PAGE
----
The most toxic of chemicals spreads through eggs for European pastries; chicken, turkey and pork may be next.

Egg-eaters in the U.S. have had to worry about salmonella poisoning the golden yokes, but Europe is now dealing with eggs tainted with dioxin, one of the most toxic chemicals known.

And pork, turkey and chicken meat may also be contaminated, say European food safety inspectors.

Government food detectives in Britain’s Food Standards Agency reported Friday that tens of thousands of dioxin-contaminated eggs from Germany were shipped to the Netherlands.

There, the eggs were subsequently mixed with non-contaminated eggs to produce a pasteurized liquid egg product used widely by the food industry for cakes, cookies, pastries and other popular baked goods sold throughout Europe.

The levels of dioxin detected by inspectors were reportedly 78 times greater than the accepted European legal safety limits, yet not high enough to cause death or illness in the short term, authorities said.  Nevertheless, thousands of baked sweets, soufflés, quiches and other products using the tainted eggs have been pulled off shelves and out of coolers throughout the United Kingdom.

The international contamination originated in Germany when dioxin-tainted oils intended for use in bio-fuels were sold to 25 major animal feed producers who packaged and sold the now dioxin-laced food to thousands of pig and poultry farms.

The German government says nearly 5,000 chicken farms have been shut down and more than 11,000 chickens have already been destroyed to protect the food chain.

The German agriculture minister was quoted as saying  the contamination “points to a high level of illegal activity.’’

The food safety section of the European Commission reported Sunday that some samples of chicken, pork, turkey and duck that it tested showed the presence of dioxin.

Many industry and government officials say the risk to humans is small because the manufacturers reportedly notified all players of the contamination and the products were pulled off the market.  British food safety officials said they believed that Brits were exposed to the chemical-containing products for three or fewer weeks.

However, European health agents announced Sunday that new information from the offending plants revealed high levels of dioxin from the German blunder have been present in food products since March.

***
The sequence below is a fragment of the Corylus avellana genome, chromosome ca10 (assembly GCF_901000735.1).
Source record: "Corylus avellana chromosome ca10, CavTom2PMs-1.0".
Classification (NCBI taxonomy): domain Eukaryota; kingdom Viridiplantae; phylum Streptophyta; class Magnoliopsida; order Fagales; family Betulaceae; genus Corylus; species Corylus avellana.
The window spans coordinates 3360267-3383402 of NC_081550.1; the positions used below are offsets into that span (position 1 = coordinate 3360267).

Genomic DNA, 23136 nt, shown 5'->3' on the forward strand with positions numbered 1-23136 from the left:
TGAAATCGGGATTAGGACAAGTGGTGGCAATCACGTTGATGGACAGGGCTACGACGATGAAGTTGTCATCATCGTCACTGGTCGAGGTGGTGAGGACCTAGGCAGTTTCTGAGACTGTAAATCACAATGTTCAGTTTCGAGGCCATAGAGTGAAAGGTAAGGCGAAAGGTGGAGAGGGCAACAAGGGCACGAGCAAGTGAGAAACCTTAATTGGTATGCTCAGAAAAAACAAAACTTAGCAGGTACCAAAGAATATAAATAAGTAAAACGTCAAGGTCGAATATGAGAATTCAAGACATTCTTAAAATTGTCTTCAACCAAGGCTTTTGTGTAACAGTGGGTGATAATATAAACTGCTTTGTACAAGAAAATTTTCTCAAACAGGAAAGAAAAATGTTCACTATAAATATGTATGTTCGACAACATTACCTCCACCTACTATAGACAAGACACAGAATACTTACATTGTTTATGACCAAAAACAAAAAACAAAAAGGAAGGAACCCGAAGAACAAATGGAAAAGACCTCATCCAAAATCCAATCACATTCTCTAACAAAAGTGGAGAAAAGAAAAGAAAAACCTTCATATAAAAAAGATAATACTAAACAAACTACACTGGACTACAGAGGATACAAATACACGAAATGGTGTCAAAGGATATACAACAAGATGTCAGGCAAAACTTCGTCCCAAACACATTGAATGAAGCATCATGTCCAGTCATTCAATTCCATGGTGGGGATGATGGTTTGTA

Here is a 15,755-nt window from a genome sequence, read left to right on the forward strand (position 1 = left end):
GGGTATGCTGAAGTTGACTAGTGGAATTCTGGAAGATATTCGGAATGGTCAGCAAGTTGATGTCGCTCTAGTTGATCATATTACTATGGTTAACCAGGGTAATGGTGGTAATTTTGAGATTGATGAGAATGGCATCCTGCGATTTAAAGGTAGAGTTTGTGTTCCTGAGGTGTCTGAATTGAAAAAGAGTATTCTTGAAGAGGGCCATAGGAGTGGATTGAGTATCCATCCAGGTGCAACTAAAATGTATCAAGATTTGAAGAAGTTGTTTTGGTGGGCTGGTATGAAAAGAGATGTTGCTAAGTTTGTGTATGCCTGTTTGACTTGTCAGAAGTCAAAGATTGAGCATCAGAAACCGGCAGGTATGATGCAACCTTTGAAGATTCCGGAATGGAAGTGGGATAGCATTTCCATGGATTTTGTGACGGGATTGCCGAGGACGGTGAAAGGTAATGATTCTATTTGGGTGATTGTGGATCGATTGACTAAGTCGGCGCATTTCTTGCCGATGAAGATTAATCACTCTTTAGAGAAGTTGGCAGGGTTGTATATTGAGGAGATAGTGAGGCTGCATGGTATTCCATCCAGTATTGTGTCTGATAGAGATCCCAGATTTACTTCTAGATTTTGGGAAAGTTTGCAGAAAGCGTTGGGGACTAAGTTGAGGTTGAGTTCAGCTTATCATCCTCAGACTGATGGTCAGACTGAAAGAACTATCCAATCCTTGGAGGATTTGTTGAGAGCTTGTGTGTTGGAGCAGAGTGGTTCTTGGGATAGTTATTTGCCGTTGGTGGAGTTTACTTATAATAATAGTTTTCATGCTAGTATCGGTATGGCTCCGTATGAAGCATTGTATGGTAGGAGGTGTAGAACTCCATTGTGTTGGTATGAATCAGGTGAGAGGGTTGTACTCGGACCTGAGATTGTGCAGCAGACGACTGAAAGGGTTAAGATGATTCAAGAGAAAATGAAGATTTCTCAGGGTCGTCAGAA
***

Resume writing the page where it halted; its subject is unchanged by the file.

Slow to harm

Last August, more than 1,200 people across the U.S. were sickened and a half-billion contaminated eggs were recalled  because of the salmonella contaminating Iowa farms.

Photo NIH

The most common symptoms of salmonella are diarrhea, abdominal cramps and fever which hit eight to 48 hours after eating contaminated eggs.

With dioxin, there are rarely acute manifestation of illness.

The British Food Security Agency says the health risk from dioxin comes from repeatedly eating food with high levels of the chemical brew, which it says has been “shown to cause a wide range of effects in certain animals, including cancer and damage to the immune and reproductive systems. ‘’ The agency was created to protect the public’s health and consumer interests in relation to food.

Toxicologists say that dioxin and its family of chemicals are among the top 10 or 12 most persistent concoctions developed by man and accumulate in the body over long periods.  Physicians worry that even small doses can eventually do harm, and pregnant women are thought to be at particular risk.

Dioxin was the killer ingredient in Agent Orange during the rampant spraying of the Vietnamese jungle during the 1960s and 1970s.  Thousands of civilians and soldiers on all sides suffered a multitude of health problems and birth defects from exposure to the chemical.

The World Health Organization says dioxin is found throughout the globe and more than 90 percent of human exposure is through food, mainly meat and dairy products, fish and shellfish.

Dioxin is an unwanted by-product of a wide range of manufacturing processes including smelting, chlorine bleaching of paper pulp and the manufacturing of some herbicides and pesticides.


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